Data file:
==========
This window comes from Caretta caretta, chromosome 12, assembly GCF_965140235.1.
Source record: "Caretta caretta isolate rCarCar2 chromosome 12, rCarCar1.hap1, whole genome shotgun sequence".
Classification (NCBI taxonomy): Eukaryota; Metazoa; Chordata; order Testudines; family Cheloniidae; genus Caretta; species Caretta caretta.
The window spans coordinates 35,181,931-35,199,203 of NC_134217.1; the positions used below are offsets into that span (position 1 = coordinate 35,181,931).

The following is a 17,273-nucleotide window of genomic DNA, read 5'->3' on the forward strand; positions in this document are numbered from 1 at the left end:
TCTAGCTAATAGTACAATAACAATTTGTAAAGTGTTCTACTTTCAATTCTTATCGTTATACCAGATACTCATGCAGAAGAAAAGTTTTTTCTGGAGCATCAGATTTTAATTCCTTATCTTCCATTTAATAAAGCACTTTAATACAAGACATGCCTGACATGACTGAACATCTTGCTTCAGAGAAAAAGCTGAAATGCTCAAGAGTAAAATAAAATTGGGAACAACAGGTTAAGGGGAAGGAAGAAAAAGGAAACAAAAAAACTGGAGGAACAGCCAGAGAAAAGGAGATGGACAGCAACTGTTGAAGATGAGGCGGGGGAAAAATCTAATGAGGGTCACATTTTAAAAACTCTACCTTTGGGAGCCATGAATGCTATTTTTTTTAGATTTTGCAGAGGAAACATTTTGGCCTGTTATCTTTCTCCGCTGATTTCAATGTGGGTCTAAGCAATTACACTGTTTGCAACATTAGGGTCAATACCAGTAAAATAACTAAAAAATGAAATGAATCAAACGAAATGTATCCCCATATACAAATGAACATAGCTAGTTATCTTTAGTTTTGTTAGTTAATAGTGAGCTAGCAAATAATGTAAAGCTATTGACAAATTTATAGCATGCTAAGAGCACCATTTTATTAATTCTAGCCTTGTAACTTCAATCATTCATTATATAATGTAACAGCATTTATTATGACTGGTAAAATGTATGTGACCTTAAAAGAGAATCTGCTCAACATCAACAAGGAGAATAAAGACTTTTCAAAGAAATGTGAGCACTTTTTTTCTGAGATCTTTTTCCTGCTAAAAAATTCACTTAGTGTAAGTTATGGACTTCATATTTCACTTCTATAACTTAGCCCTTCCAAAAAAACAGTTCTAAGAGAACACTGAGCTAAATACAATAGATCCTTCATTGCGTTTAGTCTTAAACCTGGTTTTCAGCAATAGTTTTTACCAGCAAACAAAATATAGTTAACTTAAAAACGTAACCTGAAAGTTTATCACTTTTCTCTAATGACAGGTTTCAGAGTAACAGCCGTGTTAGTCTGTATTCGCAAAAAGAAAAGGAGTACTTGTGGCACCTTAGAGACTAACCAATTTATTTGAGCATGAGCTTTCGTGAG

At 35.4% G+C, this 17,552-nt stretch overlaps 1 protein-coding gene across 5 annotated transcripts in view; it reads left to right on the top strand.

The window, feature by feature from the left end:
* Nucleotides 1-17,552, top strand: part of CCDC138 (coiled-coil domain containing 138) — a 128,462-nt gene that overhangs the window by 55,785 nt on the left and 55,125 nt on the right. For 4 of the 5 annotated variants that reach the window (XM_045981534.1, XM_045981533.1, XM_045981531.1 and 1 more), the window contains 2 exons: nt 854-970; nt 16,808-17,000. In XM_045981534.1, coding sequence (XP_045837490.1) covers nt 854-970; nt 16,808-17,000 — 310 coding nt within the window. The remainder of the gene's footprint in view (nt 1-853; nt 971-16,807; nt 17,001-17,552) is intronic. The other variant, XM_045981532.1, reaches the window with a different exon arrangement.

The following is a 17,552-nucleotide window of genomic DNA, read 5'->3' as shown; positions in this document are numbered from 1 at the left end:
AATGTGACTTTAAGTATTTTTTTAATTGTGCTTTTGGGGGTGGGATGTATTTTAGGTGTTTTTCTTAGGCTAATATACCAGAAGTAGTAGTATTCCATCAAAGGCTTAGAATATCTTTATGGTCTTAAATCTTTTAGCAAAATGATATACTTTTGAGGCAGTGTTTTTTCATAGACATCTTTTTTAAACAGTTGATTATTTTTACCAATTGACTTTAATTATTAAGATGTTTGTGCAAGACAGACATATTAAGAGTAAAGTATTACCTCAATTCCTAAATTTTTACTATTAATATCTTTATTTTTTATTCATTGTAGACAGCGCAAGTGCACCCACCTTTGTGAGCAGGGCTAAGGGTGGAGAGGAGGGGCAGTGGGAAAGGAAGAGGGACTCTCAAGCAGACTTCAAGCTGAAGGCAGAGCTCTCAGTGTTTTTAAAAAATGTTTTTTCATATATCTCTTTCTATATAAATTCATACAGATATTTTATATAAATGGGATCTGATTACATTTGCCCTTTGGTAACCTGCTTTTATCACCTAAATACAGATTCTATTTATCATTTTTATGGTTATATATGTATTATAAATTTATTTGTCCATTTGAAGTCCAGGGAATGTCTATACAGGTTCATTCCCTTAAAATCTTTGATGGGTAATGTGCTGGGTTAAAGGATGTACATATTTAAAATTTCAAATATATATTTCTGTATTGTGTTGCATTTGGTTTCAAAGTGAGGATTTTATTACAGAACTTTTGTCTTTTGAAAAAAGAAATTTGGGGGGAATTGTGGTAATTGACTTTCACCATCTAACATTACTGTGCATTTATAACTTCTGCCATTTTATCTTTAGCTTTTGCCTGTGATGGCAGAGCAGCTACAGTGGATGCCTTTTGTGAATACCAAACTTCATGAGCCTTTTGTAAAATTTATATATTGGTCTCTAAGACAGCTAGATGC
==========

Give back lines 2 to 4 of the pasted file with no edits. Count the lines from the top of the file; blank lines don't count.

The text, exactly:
Source record: "Caretta caretta isolate rCarCar2 chromosome 12, rCarCar1.hap1, whole genome shotgun sequence".
Classification (NCBI taxonomy): Eukaryota; Metazoa; Chordata; order Testudines; family Cheloniidae; genus Caretta; species Caretta caretta.
The window spans coordinates 35,181,931-35,199,203 of NC_134217.1; the positions used below are offsets into that span (position 1 = coordinate 35,181,931).